Life and Society in the Hittite World

By Trevor Bryce | Go to book overview

Synopsis of Hittite History

The kingdom of the Hittites rose in the central Anatolian plateau, in the region called the Land of Hatti, during the early decades of the seventeenth century BC. In the course of the next 500 years, the period we call the Late Bronze Age, the Hittites built an empire which extended across much of the Anatolian landmass and from there through northern Syria to the western fringes of Mesopotamia. Throughout its history it was ruled by a royal dynasty from the city of Hattusa (modern Boğazköy/Boğazkale), the religious and administrative capital of the empire. The official language of the kingdom was an Indo-European language called Nesite, which we commonly refer to today as the 'Hittite' language. Its use harks back to the dominance of an Indo-European group in the region during the so-called Assyrian Colony period. From its base in the city of Nesa, the leaders of this group gained control over large parts of the eastern half of Anatolia a century or so before the emergence of the Hittite kingdom. Indo-European speakers may have first entered Anatolia during the third millennium, or even earlier. After their arrival one branch of them intermingled with a central Anatolian people called the Hattians (hence the name Hatti), and to begin with, the Hittite population and civilization were primarily an admixture of Indo-European and Hattian elements. Throughout their history, however, the Hittites absorbed many other ethnic and cultural elements within the fabric of their civilization, through the system of transportation in the wake of military conquest as well as through a range of foreign cultural influences and commercial contacts.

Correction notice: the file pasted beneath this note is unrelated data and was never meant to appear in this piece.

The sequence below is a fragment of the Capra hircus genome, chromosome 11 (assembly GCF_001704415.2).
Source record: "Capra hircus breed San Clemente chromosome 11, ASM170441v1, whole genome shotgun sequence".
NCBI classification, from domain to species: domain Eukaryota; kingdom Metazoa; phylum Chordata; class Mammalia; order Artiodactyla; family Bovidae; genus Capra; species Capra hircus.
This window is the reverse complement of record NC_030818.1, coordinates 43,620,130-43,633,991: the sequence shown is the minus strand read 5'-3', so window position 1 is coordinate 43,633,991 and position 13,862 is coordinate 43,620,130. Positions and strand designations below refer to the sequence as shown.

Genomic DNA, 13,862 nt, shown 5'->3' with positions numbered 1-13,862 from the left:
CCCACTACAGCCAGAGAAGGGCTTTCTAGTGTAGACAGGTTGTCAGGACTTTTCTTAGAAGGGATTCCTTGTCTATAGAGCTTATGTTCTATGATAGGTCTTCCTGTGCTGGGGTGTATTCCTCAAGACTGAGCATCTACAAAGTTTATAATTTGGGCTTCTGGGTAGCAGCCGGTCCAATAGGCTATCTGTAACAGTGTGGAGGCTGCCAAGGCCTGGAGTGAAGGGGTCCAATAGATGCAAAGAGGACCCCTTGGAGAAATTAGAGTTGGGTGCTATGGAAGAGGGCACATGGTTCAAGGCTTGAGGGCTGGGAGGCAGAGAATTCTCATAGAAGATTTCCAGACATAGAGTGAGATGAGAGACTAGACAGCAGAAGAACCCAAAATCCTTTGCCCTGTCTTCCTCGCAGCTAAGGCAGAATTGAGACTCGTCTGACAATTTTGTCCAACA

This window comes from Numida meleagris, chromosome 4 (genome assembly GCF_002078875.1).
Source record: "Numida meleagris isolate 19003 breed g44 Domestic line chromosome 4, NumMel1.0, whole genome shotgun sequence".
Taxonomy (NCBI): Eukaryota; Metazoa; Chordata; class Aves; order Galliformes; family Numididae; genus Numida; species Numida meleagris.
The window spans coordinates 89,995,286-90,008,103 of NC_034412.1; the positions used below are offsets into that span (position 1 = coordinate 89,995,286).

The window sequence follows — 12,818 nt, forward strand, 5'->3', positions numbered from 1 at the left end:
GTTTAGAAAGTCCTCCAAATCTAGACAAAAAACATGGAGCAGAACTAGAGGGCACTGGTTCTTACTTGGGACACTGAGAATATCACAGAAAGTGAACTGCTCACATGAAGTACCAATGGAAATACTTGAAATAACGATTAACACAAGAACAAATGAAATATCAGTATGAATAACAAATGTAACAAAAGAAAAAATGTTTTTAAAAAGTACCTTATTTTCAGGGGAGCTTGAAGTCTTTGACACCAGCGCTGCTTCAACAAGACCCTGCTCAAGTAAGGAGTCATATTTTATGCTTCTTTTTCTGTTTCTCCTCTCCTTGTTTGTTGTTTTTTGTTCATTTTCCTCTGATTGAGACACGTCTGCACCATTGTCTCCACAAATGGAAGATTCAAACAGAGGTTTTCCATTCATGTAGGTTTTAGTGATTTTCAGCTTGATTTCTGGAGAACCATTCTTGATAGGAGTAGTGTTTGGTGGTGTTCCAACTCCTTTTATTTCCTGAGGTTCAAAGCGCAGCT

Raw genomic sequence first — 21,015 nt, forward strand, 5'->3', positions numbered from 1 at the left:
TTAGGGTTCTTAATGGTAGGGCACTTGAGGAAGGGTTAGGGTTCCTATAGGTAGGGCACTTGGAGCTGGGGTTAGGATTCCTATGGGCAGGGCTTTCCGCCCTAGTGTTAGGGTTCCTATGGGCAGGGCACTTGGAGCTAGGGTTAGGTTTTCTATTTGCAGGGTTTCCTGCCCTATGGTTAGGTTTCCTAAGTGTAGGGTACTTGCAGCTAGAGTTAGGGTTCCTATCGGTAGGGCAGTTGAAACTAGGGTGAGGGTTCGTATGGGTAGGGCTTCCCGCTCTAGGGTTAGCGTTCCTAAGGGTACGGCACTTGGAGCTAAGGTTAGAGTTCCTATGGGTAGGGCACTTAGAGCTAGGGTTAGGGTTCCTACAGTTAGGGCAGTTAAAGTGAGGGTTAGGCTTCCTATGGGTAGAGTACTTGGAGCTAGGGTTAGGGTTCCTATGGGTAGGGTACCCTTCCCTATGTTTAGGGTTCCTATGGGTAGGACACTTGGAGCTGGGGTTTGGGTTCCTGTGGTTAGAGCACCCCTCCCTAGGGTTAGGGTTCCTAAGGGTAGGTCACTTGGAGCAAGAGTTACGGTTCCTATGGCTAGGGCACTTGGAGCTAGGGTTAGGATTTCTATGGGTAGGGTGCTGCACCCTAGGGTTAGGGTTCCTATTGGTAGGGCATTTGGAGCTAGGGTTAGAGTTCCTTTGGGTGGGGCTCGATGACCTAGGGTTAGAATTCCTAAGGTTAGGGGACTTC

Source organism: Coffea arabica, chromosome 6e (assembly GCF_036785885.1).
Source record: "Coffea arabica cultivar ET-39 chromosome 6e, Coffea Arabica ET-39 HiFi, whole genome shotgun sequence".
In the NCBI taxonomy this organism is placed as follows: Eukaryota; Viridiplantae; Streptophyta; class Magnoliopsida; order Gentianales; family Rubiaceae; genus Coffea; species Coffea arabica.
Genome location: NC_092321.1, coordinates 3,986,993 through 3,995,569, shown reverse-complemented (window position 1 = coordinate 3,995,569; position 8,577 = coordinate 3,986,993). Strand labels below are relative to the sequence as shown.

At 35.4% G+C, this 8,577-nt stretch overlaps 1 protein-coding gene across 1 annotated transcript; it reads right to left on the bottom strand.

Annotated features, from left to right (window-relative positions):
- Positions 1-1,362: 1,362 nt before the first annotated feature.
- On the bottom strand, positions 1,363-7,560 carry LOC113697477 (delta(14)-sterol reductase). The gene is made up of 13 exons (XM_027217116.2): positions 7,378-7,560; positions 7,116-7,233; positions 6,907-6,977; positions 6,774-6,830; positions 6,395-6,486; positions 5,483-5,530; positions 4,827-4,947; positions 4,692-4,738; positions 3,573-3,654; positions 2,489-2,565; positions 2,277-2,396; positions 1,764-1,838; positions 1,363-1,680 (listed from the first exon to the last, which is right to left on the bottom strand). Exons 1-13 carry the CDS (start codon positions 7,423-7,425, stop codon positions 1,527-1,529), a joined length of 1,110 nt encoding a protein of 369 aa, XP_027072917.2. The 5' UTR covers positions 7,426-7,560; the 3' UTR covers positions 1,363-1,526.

Scholars commonly divide Hittite history into two, or three, main phases. These are largely arbitrary divisions, and views differ widely on where one period should end and another begin. Nevertheless in accordance with the modern convention I have divided the Late Bronze Age civilization into two phases, an Old Kingdom (down to c.1400 BC) and a New Kingdom (from c.1400 to the early twelfth

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Life and Society in the Hittite World
Table of contents

Table of contents

  • Title Page iii
  • Acknowledgements v
  • Contents vii
  • List of Illustrations viii
  • Abbreviations ix
  • List of Hittite Kings xi
  • Introduction 1
  • Synopsis of Hittite History 8
  • Chapter 1 - King, Court, and Royal Officials 11
  • Chapter 2 - The People and the Law 32
  • Chapter 3 - The Scribe 56
  • Chapter 4 - The Farmer 72
  • Chapter 5 - The Merchant 87
  • Chapter 6 - The Warrior 98
  • Chapter 7 - Marriage 119
  • Chapter 8 - The Gods 134
  • Chapter 9 - The Curers of Diseases 163
  • Chapter 10 - Death, Burial, and the Afterlife 176
  • Chapter 11 - Festivals and Rituals 187
  • Chapter 12 - Myth 211
  • Chapter 13 - The Capital 230
  • Chapter 14 - Links Across the Wine-Dark Sea 257
  • Notes 269
  • Bibliography 293
  • Index 302
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